Anne Lee, Doctoral Candidate &

Christle Rowe, Doctoral Student

Old Dominion University

Sources:

Lee, L. C., & Stohr, M. K. (2012). A critique and qualified defense of “correctional quackery”. Journal of Contemporary Criminal Justice, 28(1), 96-112.

ProLiteracy America. (2003) US Adult Literacy Programs: Making a Difference. A Review of Research on Positive Outcomes Achieved by Literacy Programs and  the People They Serve. U.S. Programs Division of ProLiteracy Worldwide.

Reilly, J. (2012, June 26). Prisoners in Brazilian jail will get four days off their sentence for every book they read. Daily Mail UK. Retrieved from  http://www.dailymail.co.uk/news/article-2164978/Prisoners-Brazilian-jail-days-sentence-book-read.html

Reuters. (2012, June 25). Reading offers Brazilian prisoners quicker escape. Reuters. Retrieved from http://www.reuters.com/article/2012/06/25/us-brazil-prison-  reading-idUSBRE85O0WR20120625

Silva, F. (2009). Education for All and the Dream of an Alternative Prison Policy in Brazil. Convergence, 42(2), 187-211

Vera Institute. (2012). The Price of Prisons: What Incarceration Costs Taxpayers.  Retrieved from http://www.vera.org/sites/default/files/resources/downloads/ Price_of_Prisons_updated_version_072512.pdf

6 Comments

  1. Whilst of course supporting the right of everyone – in prison or not – to literacy and access to books I am concerned by the way such programmes legitimise prison in general and the need of prisoners for “redemption” in particular.

    To claim “Research has repeatedly found links between academic failure, crime, delinquency, and violence” is not only bad social science (causality/correlation) but is active participation in the pathologization of the poor and vulnerable. It effectively blames them for their incarceration ignoring structural inequalities and the CJS’s targeting of the powerless/economically marginalised.

  2. That claim is not bad social science, nor does it necessarily indicate a causative relationship. Likewise, it does not place blame or ignore structural inequality. Isn’t access to education, in fact, one of the structural inequalities that social scientists concern themselves with regarding the marginalized?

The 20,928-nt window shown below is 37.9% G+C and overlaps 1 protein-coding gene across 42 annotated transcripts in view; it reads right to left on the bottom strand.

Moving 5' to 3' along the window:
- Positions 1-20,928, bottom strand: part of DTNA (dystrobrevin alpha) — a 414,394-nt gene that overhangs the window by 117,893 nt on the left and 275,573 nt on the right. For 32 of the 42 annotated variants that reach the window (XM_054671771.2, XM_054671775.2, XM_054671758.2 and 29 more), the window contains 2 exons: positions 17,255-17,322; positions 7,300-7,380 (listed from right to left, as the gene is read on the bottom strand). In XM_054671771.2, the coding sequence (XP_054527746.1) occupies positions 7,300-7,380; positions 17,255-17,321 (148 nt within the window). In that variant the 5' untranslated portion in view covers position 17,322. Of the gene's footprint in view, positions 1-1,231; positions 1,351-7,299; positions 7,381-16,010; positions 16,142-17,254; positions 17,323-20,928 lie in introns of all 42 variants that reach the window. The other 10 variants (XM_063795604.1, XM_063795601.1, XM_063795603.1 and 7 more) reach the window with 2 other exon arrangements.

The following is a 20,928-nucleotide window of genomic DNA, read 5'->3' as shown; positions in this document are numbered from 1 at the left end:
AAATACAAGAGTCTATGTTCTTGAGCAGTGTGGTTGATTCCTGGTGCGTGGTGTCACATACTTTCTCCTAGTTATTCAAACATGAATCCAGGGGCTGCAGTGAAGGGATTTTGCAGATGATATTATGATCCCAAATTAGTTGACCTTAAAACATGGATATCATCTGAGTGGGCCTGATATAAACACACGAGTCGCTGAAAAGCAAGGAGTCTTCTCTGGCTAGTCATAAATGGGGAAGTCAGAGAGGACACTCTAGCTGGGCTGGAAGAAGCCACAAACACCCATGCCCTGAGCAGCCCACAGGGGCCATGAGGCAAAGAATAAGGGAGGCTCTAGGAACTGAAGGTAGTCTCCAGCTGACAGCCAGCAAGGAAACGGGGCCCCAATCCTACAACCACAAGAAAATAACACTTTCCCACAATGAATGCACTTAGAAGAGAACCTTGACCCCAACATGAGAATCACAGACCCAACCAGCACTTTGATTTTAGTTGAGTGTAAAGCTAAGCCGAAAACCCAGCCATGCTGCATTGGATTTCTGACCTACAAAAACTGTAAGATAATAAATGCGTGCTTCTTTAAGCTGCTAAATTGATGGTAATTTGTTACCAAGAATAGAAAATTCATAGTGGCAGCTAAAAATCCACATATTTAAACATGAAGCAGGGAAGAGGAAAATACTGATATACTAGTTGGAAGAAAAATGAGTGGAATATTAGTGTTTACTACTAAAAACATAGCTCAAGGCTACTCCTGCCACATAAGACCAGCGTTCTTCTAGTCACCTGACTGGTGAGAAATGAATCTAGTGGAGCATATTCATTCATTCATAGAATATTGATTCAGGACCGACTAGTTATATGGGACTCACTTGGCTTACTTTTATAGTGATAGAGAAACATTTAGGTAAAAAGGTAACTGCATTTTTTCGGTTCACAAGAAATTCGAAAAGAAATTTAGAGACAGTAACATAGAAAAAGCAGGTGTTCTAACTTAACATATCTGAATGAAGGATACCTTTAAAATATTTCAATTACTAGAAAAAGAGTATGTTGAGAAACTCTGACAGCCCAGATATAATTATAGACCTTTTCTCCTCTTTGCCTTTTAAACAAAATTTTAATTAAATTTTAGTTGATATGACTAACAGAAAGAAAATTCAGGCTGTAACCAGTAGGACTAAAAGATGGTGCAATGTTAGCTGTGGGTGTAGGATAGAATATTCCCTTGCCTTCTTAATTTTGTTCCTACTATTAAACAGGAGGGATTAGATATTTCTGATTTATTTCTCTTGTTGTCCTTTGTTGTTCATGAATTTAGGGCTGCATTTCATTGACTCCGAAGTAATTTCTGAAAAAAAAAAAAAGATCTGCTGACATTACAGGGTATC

3. I don’t think the implication of the blog was classicist in the sense of blaming the victims as much as it targeted the “punitive turn” as discussed by Jock Young, John Lea and others, I am not sure if the situation in Europe is similar, but in the United States we have seen a new and alarming trend of mass suspension and expulsions from the public school system (believe it or not even from pre-school programs). That creates a structural impediment which feeds the voracious appetite of our school-to-prison pipeline. Obviously mass incarceration is the problem and that can only be addressed by substantial structural social change (I can’t say what I really mean because of the provisions in the Patriot Act). In addition, the issue harkens back to the principle of “least eligibility” highlighted by Julia and Hy Schwendinger fifty years ago which seeks to punish by denying basic human rights in carceral settings.

  4. Upon reflection the wording of that sentence does leave something to be desired, however I agree with Carl’s point the claim does not indicate a casual relation but association. I completely agree that there are structural inequalities that are in the process of who ends up in the CJS, and also question the need for redemption. These are valid points; our goal with the piece was to highlight an innovative practice that is beneficial to prisoners without being exploitative.

  5. I agree with Annie that the wording may be an issue however the purpose of the piece was to draw attention to alternative practices within prisons. What intrigued us was that Brazil is willing to try new and innovative programs in hopes of reducing recidivism. Which leads to questioning why the US is so unwilling to try such programs. That is not to say some states aren’t trying but more questioning what is holding us back.

  6. I highlighted the most obvious example but my concern was with the whole thrust of the paper – that solutions were to be found in ‘better’ programmes in prisons. The reality is that the very structural inequalities that generate educational exclusion are the very same ones that drive mass incarceration. A correctional or positivist approach focused on making either prisons ‘better’ or prisoners ‘redeemed’ not only does not challenge these structural inequalities but ultimately legitimises them.

    There is value in studying other countries but this is very limited if your restrict your comparison to correctional techniques. It is far more profitable to locate such comparisons in the respective cultures, dominant ideologies and political economies of such countries.